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Coachella Sues Urban Outfitters for Trademark Infringement

Published onApr 13, 2017
Coachella Sues Urban Outfitters for Trademark Infringement

Coachella Valley Music and Arts Festival, commonly known as Coachella, is a three-day event known for its musical performances of top artists, delicious food, world-class art, and its celebrated commitment to sustainability. Aside from the global attention this event receives every year, it has given itself another reason to make headlines. Coachella filed a trademark lawsuit against Urban Outfitters in the U.S. Central District Court of California on March 14, 2017.

Coachella, promoted by Goldenvoice, claims that a subsidiary of Urban Outfitters, Free People, is offering at least four products that incorporate Coachella marks onto their products’ names. They also claim that the marks are being used to offer goods that are in direct competition with those offered by Coachella, its licensees, and/or its sponsors. The complaint states, on its first page, that the use of the Coachella name misleads consumers in a way that is “likely to cause confusion, or to cause mistake, or to deceive consumers” that Urban Outfitters and Free People are sponsors. This also poses a problem of competition for companies like H&M, who already have clothing campaigns with Coachella.

The popular music festival is associated with a certain look in the fashion industry that is colloquially described as “bohemian” or “hipster.” That is why an item previously on the Free People website sold as the “Coachella Valley Tunic” is one of the items at issue, specifically mentioned on page eleven of the complaint. A term search on Free People’s website no longer yields that tunic or other items with word “Coachella” in its name, however, it instead shows results for common festival items like hair accessories, festival survival kits, and even a tent. This could be the reason why Coachella claims that Urban Outfitters is using the Coachella trademark in webpage titles, description tags, keyword tags, URLs for pages that have festival-themed goods, and going as far as purchasing “Coachella” keyword ads from Google to increase their chances of popping up during a Google search of the festival. A search for “Coachella clothing” on Google turns up a sponsored result for Free People, aiding the claim that Urban Outfitters is using keyword ads to drive traffic to its sites.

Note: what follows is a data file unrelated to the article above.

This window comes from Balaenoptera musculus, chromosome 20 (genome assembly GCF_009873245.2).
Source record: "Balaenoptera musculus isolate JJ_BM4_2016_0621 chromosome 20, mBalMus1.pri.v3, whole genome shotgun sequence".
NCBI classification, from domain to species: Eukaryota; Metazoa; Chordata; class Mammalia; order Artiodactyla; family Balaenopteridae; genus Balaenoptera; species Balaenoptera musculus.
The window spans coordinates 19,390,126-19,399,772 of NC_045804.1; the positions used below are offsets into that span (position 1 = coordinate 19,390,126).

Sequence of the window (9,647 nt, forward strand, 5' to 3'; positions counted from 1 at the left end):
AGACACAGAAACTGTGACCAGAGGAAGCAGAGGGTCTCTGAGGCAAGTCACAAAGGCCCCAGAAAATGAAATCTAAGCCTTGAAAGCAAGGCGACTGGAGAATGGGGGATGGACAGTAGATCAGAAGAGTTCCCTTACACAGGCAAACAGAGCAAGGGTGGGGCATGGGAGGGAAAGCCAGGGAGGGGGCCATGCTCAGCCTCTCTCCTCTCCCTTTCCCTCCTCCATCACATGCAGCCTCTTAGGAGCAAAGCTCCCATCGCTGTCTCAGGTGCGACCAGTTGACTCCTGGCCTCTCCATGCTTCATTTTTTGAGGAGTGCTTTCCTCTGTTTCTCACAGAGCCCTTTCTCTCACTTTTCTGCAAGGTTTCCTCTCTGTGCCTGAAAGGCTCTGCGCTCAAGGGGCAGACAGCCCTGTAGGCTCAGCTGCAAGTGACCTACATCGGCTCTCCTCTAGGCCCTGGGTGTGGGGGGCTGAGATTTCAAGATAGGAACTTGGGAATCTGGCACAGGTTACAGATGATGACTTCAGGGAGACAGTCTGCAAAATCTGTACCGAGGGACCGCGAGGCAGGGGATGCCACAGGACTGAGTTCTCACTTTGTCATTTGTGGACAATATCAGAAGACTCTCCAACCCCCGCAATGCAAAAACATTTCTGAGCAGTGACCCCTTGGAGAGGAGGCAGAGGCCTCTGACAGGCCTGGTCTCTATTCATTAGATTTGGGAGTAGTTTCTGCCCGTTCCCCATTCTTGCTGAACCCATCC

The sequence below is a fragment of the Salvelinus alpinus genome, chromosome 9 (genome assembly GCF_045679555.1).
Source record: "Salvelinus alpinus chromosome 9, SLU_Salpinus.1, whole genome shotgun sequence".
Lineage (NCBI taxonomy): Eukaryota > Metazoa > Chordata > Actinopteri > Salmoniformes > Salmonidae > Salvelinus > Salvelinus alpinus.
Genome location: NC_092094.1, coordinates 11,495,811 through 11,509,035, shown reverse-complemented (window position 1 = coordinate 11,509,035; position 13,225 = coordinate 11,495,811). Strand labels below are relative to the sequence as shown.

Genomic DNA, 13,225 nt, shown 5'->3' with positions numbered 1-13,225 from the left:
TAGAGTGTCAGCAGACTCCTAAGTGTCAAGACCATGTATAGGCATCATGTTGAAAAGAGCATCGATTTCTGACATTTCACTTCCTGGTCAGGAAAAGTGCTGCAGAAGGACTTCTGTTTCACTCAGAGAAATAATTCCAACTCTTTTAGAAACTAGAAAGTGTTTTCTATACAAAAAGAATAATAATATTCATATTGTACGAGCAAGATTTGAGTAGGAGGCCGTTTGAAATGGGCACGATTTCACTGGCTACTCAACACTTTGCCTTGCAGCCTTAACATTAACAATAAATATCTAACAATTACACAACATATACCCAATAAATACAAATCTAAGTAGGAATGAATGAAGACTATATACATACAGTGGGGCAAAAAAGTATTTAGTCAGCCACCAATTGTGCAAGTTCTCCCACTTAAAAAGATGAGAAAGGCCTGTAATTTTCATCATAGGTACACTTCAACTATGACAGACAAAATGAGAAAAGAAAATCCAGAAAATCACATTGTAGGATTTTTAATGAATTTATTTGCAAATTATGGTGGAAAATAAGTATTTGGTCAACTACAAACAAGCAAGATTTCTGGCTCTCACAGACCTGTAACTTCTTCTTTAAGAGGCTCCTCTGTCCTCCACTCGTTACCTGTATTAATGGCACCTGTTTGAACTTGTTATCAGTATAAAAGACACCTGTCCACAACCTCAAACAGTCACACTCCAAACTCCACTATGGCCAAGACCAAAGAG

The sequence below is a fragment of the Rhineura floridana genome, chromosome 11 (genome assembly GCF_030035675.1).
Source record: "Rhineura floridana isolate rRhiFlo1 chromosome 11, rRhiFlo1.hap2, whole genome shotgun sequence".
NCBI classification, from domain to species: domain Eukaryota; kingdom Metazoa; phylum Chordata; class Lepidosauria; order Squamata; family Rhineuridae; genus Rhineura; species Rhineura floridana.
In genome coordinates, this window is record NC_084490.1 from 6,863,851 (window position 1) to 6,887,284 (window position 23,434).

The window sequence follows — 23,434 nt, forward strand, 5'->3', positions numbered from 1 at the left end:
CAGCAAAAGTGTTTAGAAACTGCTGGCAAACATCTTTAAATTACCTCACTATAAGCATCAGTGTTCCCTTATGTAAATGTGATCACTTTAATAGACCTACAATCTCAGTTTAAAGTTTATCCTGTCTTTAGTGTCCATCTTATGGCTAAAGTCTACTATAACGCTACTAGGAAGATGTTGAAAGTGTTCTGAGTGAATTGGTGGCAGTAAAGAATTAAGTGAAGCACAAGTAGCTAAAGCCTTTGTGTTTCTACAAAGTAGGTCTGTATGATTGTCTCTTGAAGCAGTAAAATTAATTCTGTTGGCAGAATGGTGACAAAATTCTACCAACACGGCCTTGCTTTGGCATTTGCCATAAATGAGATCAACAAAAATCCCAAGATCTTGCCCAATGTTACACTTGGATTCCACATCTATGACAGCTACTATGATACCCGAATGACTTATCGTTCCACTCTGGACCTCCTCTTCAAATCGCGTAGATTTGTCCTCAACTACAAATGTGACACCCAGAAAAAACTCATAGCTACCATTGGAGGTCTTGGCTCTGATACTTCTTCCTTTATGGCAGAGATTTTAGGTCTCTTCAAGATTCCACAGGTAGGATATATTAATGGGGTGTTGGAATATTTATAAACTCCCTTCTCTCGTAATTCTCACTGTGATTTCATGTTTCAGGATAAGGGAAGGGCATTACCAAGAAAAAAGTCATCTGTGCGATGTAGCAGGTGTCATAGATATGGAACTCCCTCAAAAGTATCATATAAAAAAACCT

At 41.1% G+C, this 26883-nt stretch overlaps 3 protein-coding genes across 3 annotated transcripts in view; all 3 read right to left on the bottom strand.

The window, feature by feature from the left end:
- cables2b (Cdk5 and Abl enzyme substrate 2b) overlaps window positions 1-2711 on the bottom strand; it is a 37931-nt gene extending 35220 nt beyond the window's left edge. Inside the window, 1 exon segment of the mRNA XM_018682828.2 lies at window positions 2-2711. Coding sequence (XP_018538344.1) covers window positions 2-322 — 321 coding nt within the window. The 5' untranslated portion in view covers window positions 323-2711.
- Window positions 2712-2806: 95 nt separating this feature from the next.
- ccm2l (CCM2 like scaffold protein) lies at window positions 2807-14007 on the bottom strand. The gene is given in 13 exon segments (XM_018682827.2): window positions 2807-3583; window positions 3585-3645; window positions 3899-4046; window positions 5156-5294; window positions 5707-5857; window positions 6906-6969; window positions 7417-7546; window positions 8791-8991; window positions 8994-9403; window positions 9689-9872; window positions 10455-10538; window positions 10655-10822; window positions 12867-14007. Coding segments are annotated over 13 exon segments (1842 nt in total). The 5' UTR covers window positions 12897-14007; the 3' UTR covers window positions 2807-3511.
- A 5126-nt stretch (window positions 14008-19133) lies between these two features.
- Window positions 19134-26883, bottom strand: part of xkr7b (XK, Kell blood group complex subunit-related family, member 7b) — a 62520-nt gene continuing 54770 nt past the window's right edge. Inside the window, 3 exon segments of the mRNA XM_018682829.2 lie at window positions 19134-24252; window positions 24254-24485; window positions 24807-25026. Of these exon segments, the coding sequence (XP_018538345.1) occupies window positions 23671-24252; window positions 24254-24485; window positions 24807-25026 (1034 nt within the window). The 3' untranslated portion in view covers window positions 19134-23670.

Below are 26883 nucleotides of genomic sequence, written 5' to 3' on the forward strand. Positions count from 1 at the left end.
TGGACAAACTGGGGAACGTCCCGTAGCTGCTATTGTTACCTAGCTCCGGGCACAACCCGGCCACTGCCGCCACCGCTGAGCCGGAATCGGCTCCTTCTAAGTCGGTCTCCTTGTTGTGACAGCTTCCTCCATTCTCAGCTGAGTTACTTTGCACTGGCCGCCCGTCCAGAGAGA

Coachella’s website discloses all of their copyright, trademark, and permitted use information in their terms of use. Under the “Copyright and Trademark Information” section, they state that “all content, copyrights and other intellectual property rights in the content available on our Digital Services, including without limitation design, text, graphics, interfaces, and the selection and arrangements thereof, are owned by Company with all rights reserved.” This suit should not come as a surprise to Urban Outfitters since Coachella claims, on pages seven, twelve, and sixteen of the complaint, to have sent them multiple demands in the past, including a cease-and-desist letter on April 14, 2016.

The suit ultimately cites “trademark infringement; false designation of origin and unfair competition; dilution; common law tortious interference of contractual relationships; violation of California trademark law and violation of California unfair competition and law.” Coachella is seeking damages for a § 1114(1) violation of the Lanham Act, trademark infringement and unfair competition, as well as punitive damages and attorney fees under § 1117.  They are also demanding that Urban Outfitters discontinue using the trademark, remove and recall the offending items, issue corrective advertising, and inform their consumers that they are not authorized sponsors or licensees of the “Coachella Marks.” The suit has favorable timing for Coachella since this year’s sold out festival is set to occur on April 14 – 23 in Indio, California, which means that fans will be shopping at the height of the spring season for their festival looks.


Maria Pigna is a second year law student and a Journal Editor at Wake Forest University School of Law.  She holds a Bachelor of Arts in Political Science and Spanish, and a minor in Public Leadership from the University of Florida.  Upon graduation, she intends to pursue a career in the area of corporate and international law. 

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